Race horses, especially flat racers, depend a lot on the bit to balance. Watch any finish and you’ll see that the best way to stop one is to drop your reins and drop the horse onto its forehand. I’ve found this can work in your favour as you re-school.

    With other types you’d be pushing them to take more weight on their hocks but I’ve always allowed an ex-racehorse to become fairly heavy in my hand until I gain their trust. As they start to get more confident the rushing tends to disappear and then you can work on moving more weight back to the hocks.

    You may well throw your hands up in horror but I’ve always ridden mine in a straight bar snaffle with flash to actively encourage them to ‘sit’ on the bit. (A standing martingale also works wonders if you are still at the upside down head stage.) I can honestly say it was the quickest way I found to get a horse settled and in my hand. There’s nothing worse than a nervous, unbalanced horse which is capable of 40mph!

    Race horses are used to spending hours in canter. That’s far more normal than short bursts. Get off his back, keep a firm contact on his mouth so he can lean on you if he feels unbalanced and set your stop watch for five minutes. As you’re cantering count strides from 1 to 4 and keep at it. It’s a strange thing to do but somehow it sets up a rhythm for you without you having to think about it. You keep counting and the rest sorts itself out. (It has to be 4 – 3 or 5 don’t work!)

    I hope something here helps, Claire, but it’s an interesting question with a whole load of answers. These are things I’ve had success with but all horses are different. Feel free to come back and discuss.

  5. Jul 2, 2011

    Now this is genius. I've been using this on my 6yo for a week now & all tension is starting to disappear. He's no longer spooking at nothing & working much better & more consistently. THANK YOU!!!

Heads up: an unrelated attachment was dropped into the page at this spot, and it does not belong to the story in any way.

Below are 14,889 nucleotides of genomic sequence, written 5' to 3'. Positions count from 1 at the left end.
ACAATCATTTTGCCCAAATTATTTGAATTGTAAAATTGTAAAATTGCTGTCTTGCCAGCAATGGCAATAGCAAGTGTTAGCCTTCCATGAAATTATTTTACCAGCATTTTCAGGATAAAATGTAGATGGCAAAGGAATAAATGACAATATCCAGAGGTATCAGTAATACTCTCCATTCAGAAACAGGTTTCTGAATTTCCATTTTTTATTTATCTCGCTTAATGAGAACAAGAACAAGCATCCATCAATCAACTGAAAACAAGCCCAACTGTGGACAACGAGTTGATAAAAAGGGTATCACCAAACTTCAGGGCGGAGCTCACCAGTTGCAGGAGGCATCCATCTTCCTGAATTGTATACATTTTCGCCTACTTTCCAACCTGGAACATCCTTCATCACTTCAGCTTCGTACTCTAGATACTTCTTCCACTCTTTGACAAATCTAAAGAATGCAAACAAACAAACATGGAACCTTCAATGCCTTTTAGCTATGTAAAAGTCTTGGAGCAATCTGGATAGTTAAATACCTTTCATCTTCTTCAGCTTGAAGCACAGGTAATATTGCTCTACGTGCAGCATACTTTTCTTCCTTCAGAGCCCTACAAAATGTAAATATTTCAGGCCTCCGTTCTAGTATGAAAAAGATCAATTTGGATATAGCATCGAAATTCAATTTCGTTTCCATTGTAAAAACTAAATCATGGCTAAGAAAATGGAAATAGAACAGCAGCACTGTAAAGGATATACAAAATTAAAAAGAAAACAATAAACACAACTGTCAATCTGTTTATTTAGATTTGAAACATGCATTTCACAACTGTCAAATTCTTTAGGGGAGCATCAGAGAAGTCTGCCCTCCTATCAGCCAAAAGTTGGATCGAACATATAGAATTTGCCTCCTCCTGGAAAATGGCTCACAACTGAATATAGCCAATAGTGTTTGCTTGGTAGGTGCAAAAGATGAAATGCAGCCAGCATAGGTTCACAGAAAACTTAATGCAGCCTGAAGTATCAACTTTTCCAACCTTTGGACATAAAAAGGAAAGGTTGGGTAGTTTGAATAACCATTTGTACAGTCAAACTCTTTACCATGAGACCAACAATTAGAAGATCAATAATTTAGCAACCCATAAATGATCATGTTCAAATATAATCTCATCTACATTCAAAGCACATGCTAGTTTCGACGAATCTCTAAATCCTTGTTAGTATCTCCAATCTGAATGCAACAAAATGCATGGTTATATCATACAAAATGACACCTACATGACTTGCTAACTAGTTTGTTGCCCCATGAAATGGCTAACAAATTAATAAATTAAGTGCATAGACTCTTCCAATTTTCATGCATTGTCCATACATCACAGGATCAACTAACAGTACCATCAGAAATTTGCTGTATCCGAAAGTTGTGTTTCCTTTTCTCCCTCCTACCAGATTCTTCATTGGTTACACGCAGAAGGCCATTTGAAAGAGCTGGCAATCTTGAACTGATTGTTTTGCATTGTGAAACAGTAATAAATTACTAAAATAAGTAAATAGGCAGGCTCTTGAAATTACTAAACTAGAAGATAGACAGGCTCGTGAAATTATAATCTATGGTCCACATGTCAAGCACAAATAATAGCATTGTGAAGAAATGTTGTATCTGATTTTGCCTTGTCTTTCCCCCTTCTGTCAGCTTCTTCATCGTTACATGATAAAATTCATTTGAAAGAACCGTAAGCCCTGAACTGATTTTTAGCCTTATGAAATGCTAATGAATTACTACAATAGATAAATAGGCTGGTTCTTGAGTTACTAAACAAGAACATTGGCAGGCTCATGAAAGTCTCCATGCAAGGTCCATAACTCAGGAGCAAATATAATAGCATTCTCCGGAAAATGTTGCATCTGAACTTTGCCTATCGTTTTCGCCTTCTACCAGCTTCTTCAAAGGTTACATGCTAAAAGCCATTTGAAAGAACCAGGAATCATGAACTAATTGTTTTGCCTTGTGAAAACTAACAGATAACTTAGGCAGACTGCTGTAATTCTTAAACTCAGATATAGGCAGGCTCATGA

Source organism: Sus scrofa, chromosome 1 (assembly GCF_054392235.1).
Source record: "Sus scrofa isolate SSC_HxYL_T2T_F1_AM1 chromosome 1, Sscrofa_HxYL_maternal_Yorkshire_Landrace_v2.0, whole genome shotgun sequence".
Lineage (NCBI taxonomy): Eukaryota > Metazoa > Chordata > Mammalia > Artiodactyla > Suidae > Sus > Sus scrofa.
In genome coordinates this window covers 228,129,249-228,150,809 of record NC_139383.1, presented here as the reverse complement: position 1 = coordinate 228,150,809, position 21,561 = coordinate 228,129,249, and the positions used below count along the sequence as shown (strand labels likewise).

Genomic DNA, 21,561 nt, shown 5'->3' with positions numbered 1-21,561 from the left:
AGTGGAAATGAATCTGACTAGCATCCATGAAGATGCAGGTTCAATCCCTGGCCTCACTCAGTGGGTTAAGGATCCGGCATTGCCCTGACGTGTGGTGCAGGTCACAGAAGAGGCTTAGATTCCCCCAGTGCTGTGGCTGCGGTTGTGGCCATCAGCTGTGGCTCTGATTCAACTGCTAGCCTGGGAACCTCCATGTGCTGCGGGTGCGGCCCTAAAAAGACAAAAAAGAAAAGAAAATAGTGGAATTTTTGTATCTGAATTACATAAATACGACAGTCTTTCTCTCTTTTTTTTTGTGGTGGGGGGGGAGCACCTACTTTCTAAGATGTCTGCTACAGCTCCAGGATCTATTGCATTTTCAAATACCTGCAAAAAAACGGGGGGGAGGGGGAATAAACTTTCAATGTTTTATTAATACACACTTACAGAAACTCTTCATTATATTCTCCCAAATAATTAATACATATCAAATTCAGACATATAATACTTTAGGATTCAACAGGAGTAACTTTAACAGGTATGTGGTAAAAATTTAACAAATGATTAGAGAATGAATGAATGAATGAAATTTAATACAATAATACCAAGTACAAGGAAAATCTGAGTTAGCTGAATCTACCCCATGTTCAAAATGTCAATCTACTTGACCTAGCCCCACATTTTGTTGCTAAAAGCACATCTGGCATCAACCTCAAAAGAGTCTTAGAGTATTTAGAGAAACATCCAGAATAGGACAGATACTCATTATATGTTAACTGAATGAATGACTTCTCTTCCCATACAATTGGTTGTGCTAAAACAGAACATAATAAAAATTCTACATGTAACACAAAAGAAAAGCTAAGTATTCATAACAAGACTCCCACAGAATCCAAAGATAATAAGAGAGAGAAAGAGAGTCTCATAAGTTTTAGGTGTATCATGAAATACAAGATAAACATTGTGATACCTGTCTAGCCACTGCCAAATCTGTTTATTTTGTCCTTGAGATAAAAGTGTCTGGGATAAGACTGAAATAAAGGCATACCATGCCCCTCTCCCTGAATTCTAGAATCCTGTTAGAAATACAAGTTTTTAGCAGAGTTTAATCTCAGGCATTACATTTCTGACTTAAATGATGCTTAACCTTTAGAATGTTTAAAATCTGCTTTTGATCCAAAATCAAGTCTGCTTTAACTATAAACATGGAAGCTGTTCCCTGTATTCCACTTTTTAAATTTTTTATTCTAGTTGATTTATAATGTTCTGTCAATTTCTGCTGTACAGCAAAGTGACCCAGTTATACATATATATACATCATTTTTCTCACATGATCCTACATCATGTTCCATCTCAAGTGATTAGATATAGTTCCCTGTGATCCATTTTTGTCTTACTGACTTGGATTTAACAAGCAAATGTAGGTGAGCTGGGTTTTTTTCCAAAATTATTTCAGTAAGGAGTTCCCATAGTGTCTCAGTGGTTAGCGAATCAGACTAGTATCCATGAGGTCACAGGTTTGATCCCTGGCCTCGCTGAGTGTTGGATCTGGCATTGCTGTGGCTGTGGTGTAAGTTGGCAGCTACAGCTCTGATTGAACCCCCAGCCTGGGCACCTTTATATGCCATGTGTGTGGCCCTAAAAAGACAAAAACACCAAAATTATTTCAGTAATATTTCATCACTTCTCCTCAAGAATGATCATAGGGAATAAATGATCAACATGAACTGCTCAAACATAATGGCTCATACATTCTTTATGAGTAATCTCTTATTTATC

I have a similar question as the comment above. When we practise dressage tests, simple things like cantering on a circle, my horse tends to bend to the outside & fall in a bit, and even in trot he occasionally goes a bit bridle lame. Am I hanging onto his mouth too much? He's a sensitive horse, but does often ignore my leg or lean on it (hence him falling in), would you have any suggestions to correct this?

    Thank you again!! Tor x

  6. Jul 3, 2011

    Hi Tor, I'm so glad you're getting results. Here's my theory on falling in. It's worth looking at In Your Hands and Keep in Touch too.

    if a horse falls in or out it's because you haven't kept their shoulders together. So put simply you're doing something in the hand department to allow them to move apart.

    Horses that look to the outside tend to be heavy in the outside rein or so we say. Someone once told me to look at it another way. Instead of thinking they're heavy in one rein, think they're light in the other!

    Seriously try this because it's amazing.Take up your reins so you have even weight in each – even if it feels too much. Ride your horse straight in his head and neck and ride from a strong inside heel to your outside leg.

    Circle at E or B so you have to use your outside leg. If you don't your horse can do whatever he likes with his body.

    The most important thing to remember is a horse will copy whatever you do with your hands with their head, neck and shoulders. Lift, drop or move your hands apart and the same will happen in front of your saddle! Fascinating and true.

    I hope this helps. Let me know how you go. 🙂 Lorraine

  7. Feb 22, 2012

    I've not had the confidence to try this as I'm still learning and on school horses but was on a horse I trust a lot and decided to give it a shot. One squeeze on the upper legs and he stopped. It was amazing.

  8. Feb 22, 2012

    I'm so excited that you tried this 🙂 Not only will it make a huge difference to your brakes it also makes you realise how much you might be stopping your horse go forward if your leg is tight on the saddle. (Something else for you to think about! 🙂 )